Jack is soon fraternizing with the patrons of the Mint, much to the pleasure of the derelicts, prostitutes, and gamblers who gather there. It is in this environment that Joan sees Jack as the criminal he is. When she goes there to admonish her son to live a life of righteousness, she is answered by the taunts and sneers of the patrons, who remind her that she at one time enjoyed the life of the Mint. Jack, egged on by two prostitutes, spurns her pleas. Joan returns to her little home in Willesden to pray for Jack.

Wild had rid himself of Thames, an obstacle in his scheme to get control of the fortune of Sir Montacute Trenchard, Thames’s grandfather. He now sets about to remove Sir Rowland as well. Plotting against the aristocrat, Wild has him arrested for treason in connection with a proposed Jacobite uprising against the crown.

Jack uses the key given to him by Wild to rob Wood’s house. Caught and jailed in the Cage at Willesden as he is going to visit his mother, he soon escapes from the supposedly escape-proof structure. At his mother’s house, Jack declares his undying love for her but announces that he cannot return to honest living. Questioned by Joan as to how long he will wait to execute his threat against Jack, Wild, who followed Jack to Willesden, answers boldly and confidently, “Nine.”

Nine years later in 1742, Jack is the most daring criminal and jailbreaker of the day. By that time, the Woods are affluent citizens living in Willesden. Joan goes insane because of worry over Jack and has been committed to Bedlam, a squalid, filthy asylum. Sir Rowland is released from prison. Thames, thrown overboard by Van Galgebrok, is picked up by a French fishing boat and carried to France, where he is employed by and subsequently commissioned by Philip of Orleans. Wild continues in his pleasures of execution and in collecting keepsakes of his grisly profession.

Jack and Blueskin, one of Wild’s henchmen, quarrel with Wild because he will not help Thames get his rightful share of the estate that Sir Rowland confiscated, and Blueskin becomes Jack’s loyal henchman. The two rob the Wood home again, Blueskin slashing Mrs. Wood’s throat as she attempts to detain him.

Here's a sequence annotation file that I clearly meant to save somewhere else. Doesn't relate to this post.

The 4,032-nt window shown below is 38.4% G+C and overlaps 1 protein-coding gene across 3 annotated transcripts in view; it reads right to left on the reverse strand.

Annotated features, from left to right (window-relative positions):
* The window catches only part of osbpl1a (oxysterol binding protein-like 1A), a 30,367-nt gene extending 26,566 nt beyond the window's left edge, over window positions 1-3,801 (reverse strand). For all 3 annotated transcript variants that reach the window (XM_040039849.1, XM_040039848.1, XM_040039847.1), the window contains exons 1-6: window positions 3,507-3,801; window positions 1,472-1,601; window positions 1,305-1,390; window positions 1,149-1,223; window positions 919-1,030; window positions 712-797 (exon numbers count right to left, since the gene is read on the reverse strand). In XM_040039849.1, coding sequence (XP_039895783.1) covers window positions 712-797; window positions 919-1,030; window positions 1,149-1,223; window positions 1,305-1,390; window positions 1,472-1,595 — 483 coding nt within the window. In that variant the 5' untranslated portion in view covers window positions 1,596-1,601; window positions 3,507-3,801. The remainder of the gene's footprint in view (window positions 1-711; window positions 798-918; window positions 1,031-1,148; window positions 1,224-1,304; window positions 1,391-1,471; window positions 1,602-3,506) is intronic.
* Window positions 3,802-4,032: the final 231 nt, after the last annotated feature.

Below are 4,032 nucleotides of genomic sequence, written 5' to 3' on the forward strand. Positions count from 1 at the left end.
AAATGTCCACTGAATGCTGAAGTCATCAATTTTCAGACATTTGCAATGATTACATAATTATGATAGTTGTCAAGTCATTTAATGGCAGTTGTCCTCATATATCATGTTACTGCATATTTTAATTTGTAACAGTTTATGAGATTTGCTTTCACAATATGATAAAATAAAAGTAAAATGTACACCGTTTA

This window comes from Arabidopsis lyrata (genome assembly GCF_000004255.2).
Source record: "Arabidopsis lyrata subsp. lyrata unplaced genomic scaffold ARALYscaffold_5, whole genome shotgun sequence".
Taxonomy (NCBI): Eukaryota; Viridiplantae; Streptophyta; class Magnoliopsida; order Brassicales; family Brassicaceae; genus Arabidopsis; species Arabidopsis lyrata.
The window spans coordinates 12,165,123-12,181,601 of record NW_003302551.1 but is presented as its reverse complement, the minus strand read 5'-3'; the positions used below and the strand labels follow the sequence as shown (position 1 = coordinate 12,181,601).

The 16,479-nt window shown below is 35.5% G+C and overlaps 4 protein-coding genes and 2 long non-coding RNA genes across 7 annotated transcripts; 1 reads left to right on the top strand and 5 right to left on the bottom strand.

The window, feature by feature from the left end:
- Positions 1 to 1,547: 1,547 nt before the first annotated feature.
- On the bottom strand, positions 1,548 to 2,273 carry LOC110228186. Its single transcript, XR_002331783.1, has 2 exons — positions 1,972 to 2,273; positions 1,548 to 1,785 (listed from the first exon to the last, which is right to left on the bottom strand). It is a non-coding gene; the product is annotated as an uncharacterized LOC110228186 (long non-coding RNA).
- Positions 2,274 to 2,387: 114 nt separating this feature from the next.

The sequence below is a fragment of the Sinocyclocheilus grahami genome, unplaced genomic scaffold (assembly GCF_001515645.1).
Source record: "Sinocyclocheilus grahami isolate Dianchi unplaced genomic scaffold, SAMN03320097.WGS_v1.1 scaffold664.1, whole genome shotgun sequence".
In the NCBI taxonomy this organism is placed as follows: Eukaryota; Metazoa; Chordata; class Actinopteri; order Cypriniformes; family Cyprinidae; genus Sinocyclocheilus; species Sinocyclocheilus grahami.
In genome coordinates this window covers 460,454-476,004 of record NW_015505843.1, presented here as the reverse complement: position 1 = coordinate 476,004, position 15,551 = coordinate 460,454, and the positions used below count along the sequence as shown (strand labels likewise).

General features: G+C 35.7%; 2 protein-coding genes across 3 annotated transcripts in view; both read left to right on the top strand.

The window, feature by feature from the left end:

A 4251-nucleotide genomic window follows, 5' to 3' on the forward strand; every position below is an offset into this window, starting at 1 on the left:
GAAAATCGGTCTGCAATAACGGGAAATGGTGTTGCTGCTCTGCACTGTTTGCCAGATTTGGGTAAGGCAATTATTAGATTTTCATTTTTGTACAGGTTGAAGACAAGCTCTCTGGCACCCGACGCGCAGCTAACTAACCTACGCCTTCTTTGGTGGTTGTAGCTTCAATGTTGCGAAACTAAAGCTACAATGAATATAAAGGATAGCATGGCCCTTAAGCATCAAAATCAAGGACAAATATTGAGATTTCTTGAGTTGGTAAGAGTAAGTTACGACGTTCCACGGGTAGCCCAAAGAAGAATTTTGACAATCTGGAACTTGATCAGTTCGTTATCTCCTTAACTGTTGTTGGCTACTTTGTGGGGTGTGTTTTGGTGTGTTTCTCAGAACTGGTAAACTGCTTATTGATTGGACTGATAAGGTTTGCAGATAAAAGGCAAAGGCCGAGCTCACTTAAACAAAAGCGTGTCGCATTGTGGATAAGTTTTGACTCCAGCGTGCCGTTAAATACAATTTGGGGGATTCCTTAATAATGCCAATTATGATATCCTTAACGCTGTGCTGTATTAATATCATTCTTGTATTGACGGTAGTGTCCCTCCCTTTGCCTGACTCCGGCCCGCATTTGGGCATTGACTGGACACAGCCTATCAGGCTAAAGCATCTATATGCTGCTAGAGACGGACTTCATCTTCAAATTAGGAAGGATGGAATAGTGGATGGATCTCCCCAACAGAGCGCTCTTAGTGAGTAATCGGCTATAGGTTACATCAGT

Jack goes to see his mother, a haggard, demented object of human wreckage, in chains and on a bed of straw. Wild follows Jack to the asylum. During a brawl, Wild strikes Joan, and the blow restores the poor woman’s senses. After her release from Bedlam, Wild divulges to Sir Rowland the fact that Joan is his long-lost sister and an heir to the Trenchard estates.

Wild disposes of Sir Rowland by bludgeoning him and throwing him into a secret well. Sir Rowland, almost dead from the beating, attempts to save himself by catching hold of the floor around the opening of the well, but Wild tramples his fingers until the nobleman drops to his watery grave. The thief-taker, still plotting to secure the Trenchard wealth, takes Joan captive, but she kills herself rather than be forced into a marriage with the villain. At her funeral, Jack is apprehended after a jailbreak that required passage through six bolted and barred doors and the removal of innumerable stones and bricks from the prison walls.

In the meantime, Thames returns from France to visit the Wood household. Through information contained in a packet of letters that reaches him in circuitous fashion, he learns that his father, the fugitive known only as Darrell, was the French Marquis de Chatillon. His paternity proved, he inherits the Trenchard estates as well. He then marries Winifred Wood.

After his seizure at his mother’s funeral, Jack Sheppard is executed at Tyburn. As his body swings at the end of the rope, Blueskin cuts him down in an attempt to save his life. A bullet from Wild’s gun passes through Jack’s heart. The body is buried beside Joan in Willesden cemetery; in later years, the Marquis de Chatillon and his wife tend the grave and its simple wooden monument. Wild eventually pays for his crimes; he is hanged on the same gallows to which he sent Jack and his father.